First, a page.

[Tutor] class Clowning: saving references to other instances
Mon, 17 Dec 2001 16:49:32 -0600
On Mon, Dec 17, 2001 at 03:46:22PM -0000, firstname.lastname@example.org wrote:
> > self.location = location # an integer, unique
> > self.index = index # also unique integer
> > self.name = uppercase[index] # uppercase letter, also
> Huh? index is a unique integer... but you are taking
> the uppercase of it?
I was just using that as a way of generating the name string, which has
to be unique. I probably don't need to save self.index, but figured I
should hang on to it in case I find a use later. :) Like for help in
iterating through a list, for example.
Oh, let me explain it. This was preceded by a
from string import uppercase
statement, so "uppercase" is a string here, and I am slicing it with the
"index" (integer, 0-25) value.
> > from one Clown instance to another. The
> > distance(self, other) method uses "exec"
> > to store the distance values in self.(other.name)
> Oh dear, not again... ;-)
> Using exec for this is really not very good.
No, not again. :) I think I've gotten away from exec, which was getting
to be my own personal GOTO. :)
> A dictionary to store these would be better.
I've already given up the exec. :) I will try a dictionary instead of a
list. Did you see my post about "dictionary vs. list considerations"
after this one? I was thinking that dictionaries would take up a lot
more memory. The one response I got indicated that speed of execution
would probably be better with dictionaries. But I was afraid that they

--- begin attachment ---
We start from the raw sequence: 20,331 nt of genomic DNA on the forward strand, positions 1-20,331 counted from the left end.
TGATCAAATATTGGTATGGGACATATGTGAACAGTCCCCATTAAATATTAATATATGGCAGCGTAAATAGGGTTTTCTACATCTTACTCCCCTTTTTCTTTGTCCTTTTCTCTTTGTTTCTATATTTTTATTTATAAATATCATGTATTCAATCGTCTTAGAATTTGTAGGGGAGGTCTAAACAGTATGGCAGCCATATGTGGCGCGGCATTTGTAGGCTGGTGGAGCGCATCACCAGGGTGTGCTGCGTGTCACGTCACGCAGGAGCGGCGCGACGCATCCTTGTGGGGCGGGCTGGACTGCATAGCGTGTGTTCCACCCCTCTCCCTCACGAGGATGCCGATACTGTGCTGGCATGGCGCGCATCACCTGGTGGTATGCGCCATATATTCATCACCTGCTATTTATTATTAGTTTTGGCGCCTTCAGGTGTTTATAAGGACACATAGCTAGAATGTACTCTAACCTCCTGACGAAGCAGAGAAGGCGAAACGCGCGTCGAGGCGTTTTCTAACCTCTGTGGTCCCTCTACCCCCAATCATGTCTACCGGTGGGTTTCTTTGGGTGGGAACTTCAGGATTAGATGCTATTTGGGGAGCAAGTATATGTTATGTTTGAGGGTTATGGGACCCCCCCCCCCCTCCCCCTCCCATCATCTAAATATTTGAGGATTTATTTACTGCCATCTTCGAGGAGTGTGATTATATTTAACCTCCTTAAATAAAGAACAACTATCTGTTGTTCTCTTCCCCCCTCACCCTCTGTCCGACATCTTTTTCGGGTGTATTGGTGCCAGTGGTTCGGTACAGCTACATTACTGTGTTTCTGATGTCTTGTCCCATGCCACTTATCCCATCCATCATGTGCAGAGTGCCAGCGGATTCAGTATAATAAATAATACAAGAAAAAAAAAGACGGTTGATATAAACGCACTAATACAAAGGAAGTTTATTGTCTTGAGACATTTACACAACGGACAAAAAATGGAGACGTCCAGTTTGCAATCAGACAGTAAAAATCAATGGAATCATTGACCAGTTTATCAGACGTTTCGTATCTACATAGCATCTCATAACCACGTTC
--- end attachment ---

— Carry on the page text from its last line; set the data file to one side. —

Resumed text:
might hog a lot more memory?
> Correct, if you want to access things by a string key
> (name in this case) the best solution is nearly
> always to use a dictionary and nearly never to use
ISTM if I switch to dictionaries I could use the objects themselves as
the keys? But I don't (yet) see how that would be easier than strings as
keys. The input will originate from the user, which of course means it
starts out as a string. I'll have to think about it some more.
> > The reason why I'm doing this is just to save
> > a little redundant processing.
> But you are introducing a heap of redundant
> processing by calling exec!
print "Don't use exec!!"
In all my *.py files. Does that look better? :)
> > One solution would be to put the "exec" code in a function
> That tidies it up a little but doesn't really help.
Yes, I figured that out while I was writing the post to which you
> > Have I figured out my own solution?!? :)
> Getting closer, but dictionaries instead of lists
> would make it all much easier IMHO.
Yes, I thought so too. I'll try it.
Thanks for taking the time to understand the situation and reply.
And to you, Danny, thanks for the link. I looked it up. In this case I
don't have a security issue, but it's important to be aware of such
things. On the side, I was especially pleased to find a searchable
archive of this list! :)
Rob - /dev/rob0